Humans have been providing nest boxes for cavity-nesting birds for hundreds of years. In the last 50 years, a lot of creative ingenuity has gone into trying to solve the problem of nest predation. Enter the predator guard, a device that is installed on or below the nest box to keep predators away from vulnerable eggs, nestlings, and even incubating females. However, almost no studies have tested their performance. In 1969, L. Kibler hypothesized that metal cone-shaped guards on nest-box mounting structures are ‘probably’ the most reliable device against ground predators, yet five decades later no conclusive research has been published.
With the rise of citizen scientist nest monitors, it’s now possible to test the effectiveness of predator guards in promoting the nesting success of cavity-nestings birds at a large spatial scale (United States and Canada). Using NestWatch data from 24,114 nest records submitted from 2014–2016 to NestWatch, the Cornell Lab of Ornithology tested whether installing predator guards on nest boxes is an effective management technique. We also tested how different guard types compared to each other, and whether or not multiple guards are any better than a single guard.
Guarding Your Interests
When we looked at all species combined, the nest survival data suggested a 6.7% increase in nest success for attempts in boxes with guards versus attempts in boxes without guards. That may not be the 100% protection that many people believe they’re providing, but 7% is actually a large increase at the national level. There are few other actions a homeowner can take that would improve nest success to that extent. However, all species did not benefit equally. Western Bluebird stood out as a species for which a predator guard did not seem to make a difference. We’re not sure why, but it could be that other factors (e.g., drought, insect supply) have more impact on their nesting success than do predators. Other species, such as the Carolina Wren, showed a 15.7% increase in nest survival when guarded!
Although all types of guards were correlated with improved nesting success, birds nesting in boxes with cone-type baffles, stovepipe baffles, or entrance hole extenders (also called “wooden block hole guards”) were most likely to result in successful nesting. The Noel guard did not rise to the top as a clear leader, although it is surely better than nothing (see guard types in photo above). Additionally, birds nesting in boxes with multiple predator guards (such as a cone baffle and a hole extender) were more successful, on average, than birds nesting in boxes with only a single guard.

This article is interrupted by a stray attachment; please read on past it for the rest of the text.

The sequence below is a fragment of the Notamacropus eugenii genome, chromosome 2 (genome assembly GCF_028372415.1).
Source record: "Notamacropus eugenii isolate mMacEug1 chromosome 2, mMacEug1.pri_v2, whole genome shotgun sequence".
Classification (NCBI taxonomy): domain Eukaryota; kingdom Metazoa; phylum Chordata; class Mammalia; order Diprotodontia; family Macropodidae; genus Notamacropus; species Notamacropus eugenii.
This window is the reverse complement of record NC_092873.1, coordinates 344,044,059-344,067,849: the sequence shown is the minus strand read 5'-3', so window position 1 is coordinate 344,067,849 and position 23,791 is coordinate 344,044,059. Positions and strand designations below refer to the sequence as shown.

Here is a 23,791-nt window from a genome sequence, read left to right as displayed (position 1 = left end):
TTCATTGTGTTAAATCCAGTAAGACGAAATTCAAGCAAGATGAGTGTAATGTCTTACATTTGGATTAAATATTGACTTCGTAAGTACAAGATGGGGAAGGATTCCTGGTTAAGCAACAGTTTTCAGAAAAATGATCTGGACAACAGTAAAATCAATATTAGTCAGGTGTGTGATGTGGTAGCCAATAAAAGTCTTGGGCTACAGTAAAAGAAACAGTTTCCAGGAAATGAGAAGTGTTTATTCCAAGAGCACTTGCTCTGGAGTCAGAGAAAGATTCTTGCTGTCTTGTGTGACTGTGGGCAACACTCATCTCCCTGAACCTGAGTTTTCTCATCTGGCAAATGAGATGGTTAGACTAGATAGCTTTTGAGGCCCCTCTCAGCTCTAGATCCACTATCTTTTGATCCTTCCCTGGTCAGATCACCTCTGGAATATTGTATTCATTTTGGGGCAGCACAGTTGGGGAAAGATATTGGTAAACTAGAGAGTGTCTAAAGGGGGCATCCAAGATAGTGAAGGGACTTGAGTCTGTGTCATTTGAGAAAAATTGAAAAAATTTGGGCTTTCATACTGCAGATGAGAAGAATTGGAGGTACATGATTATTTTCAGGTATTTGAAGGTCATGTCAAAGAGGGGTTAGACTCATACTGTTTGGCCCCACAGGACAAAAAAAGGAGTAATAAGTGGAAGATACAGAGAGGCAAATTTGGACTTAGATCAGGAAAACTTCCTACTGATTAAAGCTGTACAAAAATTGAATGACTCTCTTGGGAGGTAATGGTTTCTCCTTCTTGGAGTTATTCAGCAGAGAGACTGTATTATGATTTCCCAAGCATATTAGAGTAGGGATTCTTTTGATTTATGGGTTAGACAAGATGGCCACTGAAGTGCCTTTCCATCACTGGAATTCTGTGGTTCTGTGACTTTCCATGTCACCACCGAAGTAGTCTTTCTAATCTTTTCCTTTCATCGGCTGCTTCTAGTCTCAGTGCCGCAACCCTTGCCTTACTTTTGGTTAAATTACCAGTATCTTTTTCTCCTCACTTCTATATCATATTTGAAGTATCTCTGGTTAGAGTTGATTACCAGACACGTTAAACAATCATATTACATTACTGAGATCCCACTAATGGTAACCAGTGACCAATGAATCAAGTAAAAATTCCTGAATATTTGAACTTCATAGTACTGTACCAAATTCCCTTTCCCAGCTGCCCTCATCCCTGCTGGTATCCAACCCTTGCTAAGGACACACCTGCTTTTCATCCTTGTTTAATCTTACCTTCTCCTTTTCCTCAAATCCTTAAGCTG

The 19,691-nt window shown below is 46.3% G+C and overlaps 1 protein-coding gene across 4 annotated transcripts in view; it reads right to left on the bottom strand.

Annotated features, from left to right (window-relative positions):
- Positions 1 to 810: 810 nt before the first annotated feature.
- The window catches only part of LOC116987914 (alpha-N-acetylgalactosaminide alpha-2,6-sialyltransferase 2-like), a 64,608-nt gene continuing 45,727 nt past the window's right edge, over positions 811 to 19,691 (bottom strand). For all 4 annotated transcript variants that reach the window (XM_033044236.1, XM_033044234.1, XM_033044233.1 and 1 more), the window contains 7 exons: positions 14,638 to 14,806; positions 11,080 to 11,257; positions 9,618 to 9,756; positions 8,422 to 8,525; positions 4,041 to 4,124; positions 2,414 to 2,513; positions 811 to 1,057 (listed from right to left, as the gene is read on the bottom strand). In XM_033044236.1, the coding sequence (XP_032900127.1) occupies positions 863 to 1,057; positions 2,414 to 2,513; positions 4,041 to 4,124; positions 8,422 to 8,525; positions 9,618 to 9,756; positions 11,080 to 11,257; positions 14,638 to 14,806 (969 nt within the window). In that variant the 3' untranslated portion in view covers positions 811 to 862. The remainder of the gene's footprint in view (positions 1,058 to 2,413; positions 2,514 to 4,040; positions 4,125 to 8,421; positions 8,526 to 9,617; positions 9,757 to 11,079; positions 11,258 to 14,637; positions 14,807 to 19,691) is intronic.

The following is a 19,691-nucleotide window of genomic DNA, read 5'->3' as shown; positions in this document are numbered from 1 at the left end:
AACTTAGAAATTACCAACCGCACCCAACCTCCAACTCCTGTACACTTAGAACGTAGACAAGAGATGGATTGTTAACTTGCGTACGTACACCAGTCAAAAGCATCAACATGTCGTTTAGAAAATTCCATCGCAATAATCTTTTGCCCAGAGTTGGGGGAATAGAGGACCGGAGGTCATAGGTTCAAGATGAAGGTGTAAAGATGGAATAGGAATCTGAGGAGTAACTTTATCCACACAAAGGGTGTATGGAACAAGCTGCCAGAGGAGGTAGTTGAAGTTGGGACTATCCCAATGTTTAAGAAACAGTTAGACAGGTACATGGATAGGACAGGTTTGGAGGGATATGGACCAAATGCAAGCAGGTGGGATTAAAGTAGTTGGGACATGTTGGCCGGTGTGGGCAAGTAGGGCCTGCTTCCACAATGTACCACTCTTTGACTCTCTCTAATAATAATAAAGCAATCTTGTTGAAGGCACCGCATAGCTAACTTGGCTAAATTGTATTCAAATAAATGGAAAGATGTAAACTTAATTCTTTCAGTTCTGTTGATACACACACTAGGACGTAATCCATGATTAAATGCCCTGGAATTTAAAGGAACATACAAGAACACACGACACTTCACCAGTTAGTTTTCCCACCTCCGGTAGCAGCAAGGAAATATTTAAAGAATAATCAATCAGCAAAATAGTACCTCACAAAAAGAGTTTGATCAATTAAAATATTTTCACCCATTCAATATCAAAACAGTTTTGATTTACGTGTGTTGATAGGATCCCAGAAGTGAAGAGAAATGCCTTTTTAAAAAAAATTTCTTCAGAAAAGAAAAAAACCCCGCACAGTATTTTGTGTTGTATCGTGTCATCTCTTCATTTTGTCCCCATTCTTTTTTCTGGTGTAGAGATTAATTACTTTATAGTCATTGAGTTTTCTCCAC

We Are A Force For Birds
At NestWatch, we know that caring for wild nesting birds is a top motivation for providing nest boxes, and most people want to maximize nesting success while minimizing human effort. The predator guard is therefore an inexpensive, passive, and effective way to increase the survival of nests, especially with other factors being less under our control (e.g., weather, food supply). Download predator guard plans here. However, there is still no such thing as a “predator-proof nest box” because it is hard to control for predators such as bears and House Sparrows, which are not so easily deterred.
We would like to thank the legions of NestWatchers who monitored 12,274 nest boxes (both guarded and unguarded), enabling this comparative study. Without you, large-scale studies like this would not be possible!
- Bailey, R. L., and D. N. Bonter. 2017. Predator guards on nest boxes improve nesting success of birds. Wildlife Society Bulletin 41(3):434–441.
- Kibler, L. F. 1969. The establishment and maintenance of a bluebird nest-box project: a review and commentary. Bird-Banding 40:114–129.